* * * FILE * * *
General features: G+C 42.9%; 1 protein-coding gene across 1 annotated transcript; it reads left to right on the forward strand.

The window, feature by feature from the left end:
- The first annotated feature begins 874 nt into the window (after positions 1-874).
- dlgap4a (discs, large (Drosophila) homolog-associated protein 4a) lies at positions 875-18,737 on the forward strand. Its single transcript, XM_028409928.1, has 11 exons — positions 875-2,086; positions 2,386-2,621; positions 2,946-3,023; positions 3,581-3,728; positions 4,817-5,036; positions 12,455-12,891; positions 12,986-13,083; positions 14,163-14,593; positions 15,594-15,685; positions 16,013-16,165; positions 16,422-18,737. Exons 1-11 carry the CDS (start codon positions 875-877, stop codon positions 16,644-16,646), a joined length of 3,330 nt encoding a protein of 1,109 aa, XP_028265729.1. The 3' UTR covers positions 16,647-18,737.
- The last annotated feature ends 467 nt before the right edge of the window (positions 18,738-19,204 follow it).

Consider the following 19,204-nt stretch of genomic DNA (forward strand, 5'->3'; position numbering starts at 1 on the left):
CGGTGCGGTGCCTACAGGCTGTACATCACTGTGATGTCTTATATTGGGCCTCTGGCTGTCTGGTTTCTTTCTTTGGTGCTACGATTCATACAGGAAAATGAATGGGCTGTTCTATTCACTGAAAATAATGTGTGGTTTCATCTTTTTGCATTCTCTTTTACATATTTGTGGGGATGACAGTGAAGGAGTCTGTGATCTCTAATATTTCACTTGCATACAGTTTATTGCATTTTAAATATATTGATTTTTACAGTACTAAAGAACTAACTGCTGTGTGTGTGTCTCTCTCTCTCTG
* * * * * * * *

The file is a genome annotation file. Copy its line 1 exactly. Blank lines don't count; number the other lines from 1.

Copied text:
General features: G+C 42.9%; 1 protein-coding gene across 1 annotated transcript; it reads left to right on the forward strand.